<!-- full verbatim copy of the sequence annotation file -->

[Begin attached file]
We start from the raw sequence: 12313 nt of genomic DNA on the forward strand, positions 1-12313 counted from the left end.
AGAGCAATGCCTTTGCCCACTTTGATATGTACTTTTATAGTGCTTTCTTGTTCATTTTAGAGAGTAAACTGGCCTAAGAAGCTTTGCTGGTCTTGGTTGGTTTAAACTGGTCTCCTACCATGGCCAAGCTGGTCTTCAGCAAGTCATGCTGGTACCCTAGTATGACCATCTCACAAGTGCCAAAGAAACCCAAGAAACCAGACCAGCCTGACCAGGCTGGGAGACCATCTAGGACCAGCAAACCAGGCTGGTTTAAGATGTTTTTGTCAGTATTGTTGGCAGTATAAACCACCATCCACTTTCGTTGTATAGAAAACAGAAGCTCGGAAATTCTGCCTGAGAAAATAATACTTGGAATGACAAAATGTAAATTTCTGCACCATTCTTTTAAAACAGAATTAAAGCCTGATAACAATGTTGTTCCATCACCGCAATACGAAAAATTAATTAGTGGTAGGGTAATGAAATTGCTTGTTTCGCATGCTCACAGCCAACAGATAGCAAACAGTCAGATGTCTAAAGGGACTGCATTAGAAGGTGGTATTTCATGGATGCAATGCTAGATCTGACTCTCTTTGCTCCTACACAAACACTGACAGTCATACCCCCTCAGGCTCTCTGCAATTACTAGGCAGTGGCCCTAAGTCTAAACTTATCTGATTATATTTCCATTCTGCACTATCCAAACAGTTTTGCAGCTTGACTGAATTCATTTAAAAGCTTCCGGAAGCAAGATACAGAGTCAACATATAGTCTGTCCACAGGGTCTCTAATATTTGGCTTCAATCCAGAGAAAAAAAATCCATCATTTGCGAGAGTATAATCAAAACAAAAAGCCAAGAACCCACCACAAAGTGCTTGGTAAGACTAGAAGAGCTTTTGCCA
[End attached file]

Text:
We start from the raw sequence: 12313 nt of genomic DNA on the forward strand, positions 1-12313 counted from the left end.
AGAGCAATGCCTTTGCCCACTTTGATATGTACTTTTATAGTGCTTTCTTGTTCATTTTAGAGAGTAAACTGGCCTAAGAAGCTTTGCTGGTCTTGGTTGGTTTAAACTGGTCTCCTACCATGGCCAAGCTGGTCTTCAGCAAGTCATGCTGGTACCCTAGTATGACCATCTCACAAGTGCCAAAGAAACCCAAGAAACCAGACCAGCCTGACCAGGCTGGGAGACCATCTAGGACCAGCAAACCAGGCTGGTTTAAGATGTTTTTGTCAGTATTGTTGGCAGTATAAACCACCATCCACTTTCGTTGTATAGAAAACAGAAGCTCGGAAATTCTGCCTGAGAAAATAATACTTGGAATGACAAAATGTAAATTTCTGCACCATTCTTTTAAAACAGAATTAAAGCCTGATAACAATGTTGTTCCATCACCGCAATACGAAAAATTAATTAGTGGTAGGGTAATGAAATTGCTTGTTTCGCATGCTCACAGCCAACAGATAGCAAACAGTCAGATGTCTAAAGGGACTGCATTAGAAGGTGGTATTTCATGGATGCAATGCTAGATCTGACTCTCTTTGCTCCTACACAAACACTGACAGTCATACCCCCTCAGGCTCTCTGCAATTACTAGGCAGTGGCCCTAAGTCTAAACTTATCTGATTATATTTCCATTCTGCACTATCCAAACAGTTTTGCAGCTTGACTGAATTCATTTAAAAGCTTCCGGAAGCAAGATACAGAGTCAACATATAGTCTGTCCACAGGGTCTCTAATATTTGGCTTCAATCCAGAGAAAAAAAATCCATCATTTGCGAGAGTATAATCAAAACAAAAAGCCAAGAACCCACCACAAAGTGCTTGGTAAGACTAGAAGAGCTTTTGCCA